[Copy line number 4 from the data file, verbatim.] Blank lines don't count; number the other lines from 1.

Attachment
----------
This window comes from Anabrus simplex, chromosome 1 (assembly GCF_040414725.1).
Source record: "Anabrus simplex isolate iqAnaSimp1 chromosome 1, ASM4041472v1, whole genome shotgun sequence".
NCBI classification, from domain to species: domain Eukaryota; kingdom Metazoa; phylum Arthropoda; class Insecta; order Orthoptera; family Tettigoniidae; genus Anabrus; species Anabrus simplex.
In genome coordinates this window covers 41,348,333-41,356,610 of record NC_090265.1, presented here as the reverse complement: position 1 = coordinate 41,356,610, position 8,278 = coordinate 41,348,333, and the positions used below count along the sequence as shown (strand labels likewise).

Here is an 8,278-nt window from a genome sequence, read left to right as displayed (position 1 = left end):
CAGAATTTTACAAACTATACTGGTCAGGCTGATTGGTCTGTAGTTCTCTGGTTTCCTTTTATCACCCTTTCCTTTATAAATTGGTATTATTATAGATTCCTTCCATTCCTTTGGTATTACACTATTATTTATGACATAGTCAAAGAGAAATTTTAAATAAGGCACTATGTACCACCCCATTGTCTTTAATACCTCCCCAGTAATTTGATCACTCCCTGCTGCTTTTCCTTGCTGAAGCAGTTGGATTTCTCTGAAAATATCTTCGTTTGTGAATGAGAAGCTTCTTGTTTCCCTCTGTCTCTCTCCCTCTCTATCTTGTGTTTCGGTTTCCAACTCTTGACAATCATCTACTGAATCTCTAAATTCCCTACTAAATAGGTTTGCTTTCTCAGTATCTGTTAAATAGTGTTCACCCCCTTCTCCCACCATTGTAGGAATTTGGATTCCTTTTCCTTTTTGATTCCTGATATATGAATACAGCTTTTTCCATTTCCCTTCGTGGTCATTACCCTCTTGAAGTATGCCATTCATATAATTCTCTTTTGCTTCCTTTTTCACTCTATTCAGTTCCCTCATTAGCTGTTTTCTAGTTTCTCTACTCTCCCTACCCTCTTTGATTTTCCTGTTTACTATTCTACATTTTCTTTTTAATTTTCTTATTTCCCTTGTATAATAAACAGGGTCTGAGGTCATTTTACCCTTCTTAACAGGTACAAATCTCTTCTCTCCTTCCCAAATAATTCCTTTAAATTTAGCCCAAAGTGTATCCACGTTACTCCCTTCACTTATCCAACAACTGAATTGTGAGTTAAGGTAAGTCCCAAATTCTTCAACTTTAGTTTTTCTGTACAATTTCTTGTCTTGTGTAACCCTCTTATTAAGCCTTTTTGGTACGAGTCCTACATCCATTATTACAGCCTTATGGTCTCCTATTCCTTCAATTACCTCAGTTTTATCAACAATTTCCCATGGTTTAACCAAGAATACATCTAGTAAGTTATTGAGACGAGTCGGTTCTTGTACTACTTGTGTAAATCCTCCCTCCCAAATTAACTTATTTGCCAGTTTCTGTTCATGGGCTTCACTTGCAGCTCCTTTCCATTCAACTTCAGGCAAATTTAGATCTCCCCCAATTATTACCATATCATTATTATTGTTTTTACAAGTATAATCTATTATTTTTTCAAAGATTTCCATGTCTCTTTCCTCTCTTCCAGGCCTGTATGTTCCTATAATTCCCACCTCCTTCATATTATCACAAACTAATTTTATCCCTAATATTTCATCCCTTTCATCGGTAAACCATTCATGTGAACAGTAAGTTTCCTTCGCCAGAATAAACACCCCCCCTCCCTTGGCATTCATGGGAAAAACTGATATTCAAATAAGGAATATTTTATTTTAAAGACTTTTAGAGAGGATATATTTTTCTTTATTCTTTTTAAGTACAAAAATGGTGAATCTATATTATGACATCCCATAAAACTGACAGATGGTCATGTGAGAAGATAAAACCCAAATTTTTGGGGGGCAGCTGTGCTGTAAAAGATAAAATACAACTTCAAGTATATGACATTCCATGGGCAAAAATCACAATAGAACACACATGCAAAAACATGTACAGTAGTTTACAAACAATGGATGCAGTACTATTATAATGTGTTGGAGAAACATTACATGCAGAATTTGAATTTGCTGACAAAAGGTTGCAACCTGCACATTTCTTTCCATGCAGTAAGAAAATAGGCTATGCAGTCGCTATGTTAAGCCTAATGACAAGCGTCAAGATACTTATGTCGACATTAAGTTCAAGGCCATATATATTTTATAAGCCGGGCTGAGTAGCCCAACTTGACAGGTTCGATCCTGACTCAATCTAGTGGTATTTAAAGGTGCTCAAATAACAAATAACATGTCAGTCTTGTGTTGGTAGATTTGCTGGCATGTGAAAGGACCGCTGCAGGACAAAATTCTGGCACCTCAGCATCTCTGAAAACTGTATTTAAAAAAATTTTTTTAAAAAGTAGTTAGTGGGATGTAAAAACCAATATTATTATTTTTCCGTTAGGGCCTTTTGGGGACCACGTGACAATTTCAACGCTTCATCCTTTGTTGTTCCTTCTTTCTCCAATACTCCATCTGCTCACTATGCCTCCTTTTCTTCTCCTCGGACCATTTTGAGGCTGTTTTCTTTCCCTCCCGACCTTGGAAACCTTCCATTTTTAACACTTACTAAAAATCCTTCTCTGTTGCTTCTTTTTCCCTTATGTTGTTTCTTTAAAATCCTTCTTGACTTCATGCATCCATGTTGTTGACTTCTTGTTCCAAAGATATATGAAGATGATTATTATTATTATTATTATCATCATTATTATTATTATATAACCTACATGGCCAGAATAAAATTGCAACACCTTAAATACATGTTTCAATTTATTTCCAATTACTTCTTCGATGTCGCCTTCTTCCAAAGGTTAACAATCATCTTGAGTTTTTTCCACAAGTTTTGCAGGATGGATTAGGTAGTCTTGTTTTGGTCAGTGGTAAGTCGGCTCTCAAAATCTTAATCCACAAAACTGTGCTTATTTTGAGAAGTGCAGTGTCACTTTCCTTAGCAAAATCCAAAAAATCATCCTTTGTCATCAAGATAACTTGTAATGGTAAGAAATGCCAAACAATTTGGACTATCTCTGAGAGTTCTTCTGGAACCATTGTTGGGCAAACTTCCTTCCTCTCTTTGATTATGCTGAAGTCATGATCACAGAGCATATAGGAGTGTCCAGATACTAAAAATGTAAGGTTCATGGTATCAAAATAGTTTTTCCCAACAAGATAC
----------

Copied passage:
In genome coordinates this window covers 41,348,333-41,356,610 of record NC_090265.1, presented here as the reverse complement: position 1 = coordinate 41,356,610, position 8,278 = coordinate 41,348,333, and the positions used below count along the sequence as shown (strand labels likewise).